MEETING AIM: To discover that our words can have a positive and negative impact on others.
BIBLE PASSAGE: James 3:1–12
BACKGROUND: This is the fourth in a series this month on imagery in the epistles in the New Testament. Letters don’t usually form part of a curriculum for younger children, but there is lots for them to explore and begin to understand, so don’t shy away from passages like this one!
In this picture, James (thought by many to be Jesus’ brother) writes to Christians about the power of the words they say. He uses the tongue as a symbol of that language – something small that can make great boasts. The words we say are an indication of the person we are: “Can a fig-tree bear olives, or a grapevine bear figs?” (verse 12).
Younger children will familiar with the way that language can build up and tear down. The children may have spoken badly about others or have been spoken badly about themselves. Focus on the fact that as we follow Jesus, the Spirit helps us be more like him. This means that our words will be like Jesus’ words.
Gather the children together and share out any refreshments you have brought.
Chat together about what has happened this week. What events did they enjoy? Did anything make them sad this week? Ask the children what the nicest things someone has said to them this week. What have they said to others that has made those others feel happy and good?
You will need: family free-play equipment Set out all the free-play equipment you have around home and families. This could include furniture, kitchen play and play houses.
Let the children lead the play, exploring different home and family situations. Join in the children’s play, allowing them to direct you in what you should do. If the children are happy to do so, talk about families and the different things family members say to each other. Be aware that not all family situations are happy nor are all words spoken positive. Be sensitive when discussing this with your group.
You will need: large sheets of paper (lining paper is ideal); art and collage materials; Bible; card versions of a shield and sword Spread out your large sheets of paper and draw the outline of a head on each one. If you have a small group, all work together on one outline; if you have lots of children, invite smaller groups to work together.
Encourage the children to decorate a face with eyes, nose, mouth, hair etc. Talk about what the tongue does – speak, taste, whistle – and draw a tongue on the face.
Show your Bible to the children and explain that, in the New Testament, there are lots of letters written to Jesus’ friends to help them to follow God’s way and tell others about how wonderful Jesus is!
Show the children James and say that this letter was written by a man called James, who might have been Jesus’ brother. Read James 3:1-12. Look at the mouth and tongue on your picture of a face. Ask the children what kind of things people say to each other; are they all kind things or can they make you feel sad too?
Ask why James might have been warning Jesus’ friends about the nasty things the tongue might help them say. Chat together about the times when we need to be kind and patient and gentle, and how our words can make people feel better. If we follow Jesus, then we have the Holy Spirit to help us be more like Jesus. And that includes knowing what to say to people.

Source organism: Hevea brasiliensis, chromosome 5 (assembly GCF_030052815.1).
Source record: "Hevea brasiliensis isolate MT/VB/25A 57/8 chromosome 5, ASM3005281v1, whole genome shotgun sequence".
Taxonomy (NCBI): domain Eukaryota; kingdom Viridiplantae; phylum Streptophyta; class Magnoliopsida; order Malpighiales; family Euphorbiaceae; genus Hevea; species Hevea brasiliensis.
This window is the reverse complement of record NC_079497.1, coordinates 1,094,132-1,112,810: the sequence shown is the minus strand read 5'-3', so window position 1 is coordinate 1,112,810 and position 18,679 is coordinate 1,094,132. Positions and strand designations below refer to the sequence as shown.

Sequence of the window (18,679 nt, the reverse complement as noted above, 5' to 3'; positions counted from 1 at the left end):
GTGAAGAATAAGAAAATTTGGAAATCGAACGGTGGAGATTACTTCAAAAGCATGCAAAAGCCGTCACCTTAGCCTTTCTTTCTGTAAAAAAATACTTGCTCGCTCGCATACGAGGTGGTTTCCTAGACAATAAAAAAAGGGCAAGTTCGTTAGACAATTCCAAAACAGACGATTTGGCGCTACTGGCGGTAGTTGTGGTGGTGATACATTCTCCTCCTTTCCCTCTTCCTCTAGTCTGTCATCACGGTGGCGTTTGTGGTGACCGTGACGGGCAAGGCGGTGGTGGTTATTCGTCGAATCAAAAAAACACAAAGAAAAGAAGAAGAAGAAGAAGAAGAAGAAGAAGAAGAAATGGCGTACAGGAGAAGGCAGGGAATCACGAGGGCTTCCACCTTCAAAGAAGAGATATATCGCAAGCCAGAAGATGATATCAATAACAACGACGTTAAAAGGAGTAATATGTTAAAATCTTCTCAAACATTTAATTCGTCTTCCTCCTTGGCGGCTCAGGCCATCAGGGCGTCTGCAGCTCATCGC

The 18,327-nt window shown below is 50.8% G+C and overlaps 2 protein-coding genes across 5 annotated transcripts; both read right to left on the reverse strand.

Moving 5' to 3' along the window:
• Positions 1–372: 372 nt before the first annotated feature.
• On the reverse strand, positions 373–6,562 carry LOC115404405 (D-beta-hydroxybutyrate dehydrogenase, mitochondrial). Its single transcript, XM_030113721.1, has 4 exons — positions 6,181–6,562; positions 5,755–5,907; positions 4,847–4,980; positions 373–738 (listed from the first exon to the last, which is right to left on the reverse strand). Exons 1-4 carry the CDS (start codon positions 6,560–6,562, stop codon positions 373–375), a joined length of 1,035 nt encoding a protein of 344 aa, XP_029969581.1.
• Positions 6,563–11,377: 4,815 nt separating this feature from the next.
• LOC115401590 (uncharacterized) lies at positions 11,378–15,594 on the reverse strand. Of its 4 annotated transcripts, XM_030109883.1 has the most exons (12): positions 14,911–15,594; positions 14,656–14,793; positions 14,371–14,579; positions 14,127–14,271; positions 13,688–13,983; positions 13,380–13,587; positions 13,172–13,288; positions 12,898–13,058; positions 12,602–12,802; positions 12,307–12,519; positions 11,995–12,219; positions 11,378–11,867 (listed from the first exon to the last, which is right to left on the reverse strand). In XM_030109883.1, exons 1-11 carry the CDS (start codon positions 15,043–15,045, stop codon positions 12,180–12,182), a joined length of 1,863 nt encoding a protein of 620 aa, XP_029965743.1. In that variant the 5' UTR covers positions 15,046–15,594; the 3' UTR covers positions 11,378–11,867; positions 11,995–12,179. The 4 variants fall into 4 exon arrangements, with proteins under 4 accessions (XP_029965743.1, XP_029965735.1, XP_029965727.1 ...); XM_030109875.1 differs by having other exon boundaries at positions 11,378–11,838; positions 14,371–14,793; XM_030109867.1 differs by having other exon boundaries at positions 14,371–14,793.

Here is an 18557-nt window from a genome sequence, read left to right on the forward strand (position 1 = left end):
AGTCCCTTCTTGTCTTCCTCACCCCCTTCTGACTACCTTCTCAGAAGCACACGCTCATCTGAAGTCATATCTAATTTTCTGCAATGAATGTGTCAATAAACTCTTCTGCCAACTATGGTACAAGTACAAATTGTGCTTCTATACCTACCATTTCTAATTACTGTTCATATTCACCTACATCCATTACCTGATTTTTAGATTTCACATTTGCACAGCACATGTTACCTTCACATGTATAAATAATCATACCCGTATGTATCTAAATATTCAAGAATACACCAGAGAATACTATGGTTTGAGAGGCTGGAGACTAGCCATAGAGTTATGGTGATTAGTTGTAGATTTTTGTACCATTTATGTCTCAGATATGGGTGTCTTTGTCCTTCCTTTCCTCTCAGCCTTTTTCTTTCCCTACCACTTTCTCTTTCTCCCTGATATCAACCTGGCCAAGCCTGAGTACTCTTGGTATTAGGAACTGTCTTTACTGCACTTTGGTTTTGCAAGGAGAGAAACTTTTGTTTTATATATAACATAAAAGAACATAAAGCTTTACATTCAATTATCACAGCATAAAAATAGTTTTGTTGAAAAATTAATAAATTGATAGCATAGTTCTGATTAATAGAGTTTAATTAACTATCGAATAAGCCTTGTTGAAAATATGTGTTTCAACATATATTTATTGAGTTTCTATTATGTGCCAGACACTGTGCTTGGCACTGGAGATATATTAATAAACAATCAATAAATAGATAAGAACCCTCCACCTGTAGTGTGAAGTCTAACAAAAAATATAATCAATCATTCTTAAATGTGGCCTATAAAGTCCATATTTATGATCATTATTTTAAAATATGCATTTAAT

Ask the children these questions, encouraging everyone to take turns in contributing:
- What is your favourite part of this story from the Bible?
- What is the most important part of this story?
- How easy is it to say nice things to people, even when they are being horrible to us?
- Have you ever said mean things to someone? Why? How did you make things better?
- How can we become more like Jesus?
You will need: free-play equipment from ‘Intro activity’; volunteers from your church leadership (if you’ve done other sessions in these series, try to get different volunteers if possible)
Set out your free-play equipment from ‘Intro activity’. As a group, think of a couple of different situations that the children might find themselves in where their words are important. This might be when they are disagreeing with a friend at play group, or when their brother or sister is annoying them at home. Use the play equipment to help the children pretend they are in one of those situations. What different things can they say? What are they best things to say in these situations? Explore with the children how those things can make them feel.
Invite your volunteers to share some- thing about their own story, concerning when they had to make a choice about the words they said to someone. Encourage them before the session to think about how they might talk about this with the youngest members of the church family.
You will need: your volunteers from ‘Creative response’
Invite everyone to stand in a circle. Say a simple prayer thanking God giving us the best words to say and thanking him for the Holy Spirit who helps us be more like Jesus. Pray specifically for any of the issues the children raised in ‘Creative response’.
Ask the volunteers from your church leadership to pray for the children too. Having those who lead your church pray for them can be a powerful experience for the children – it shows that they are valued and important in the life of the church. Invite them to pray for the children; they could ask God to help the children use their words to be kind and build people up, to say Jesus’ words to each other!
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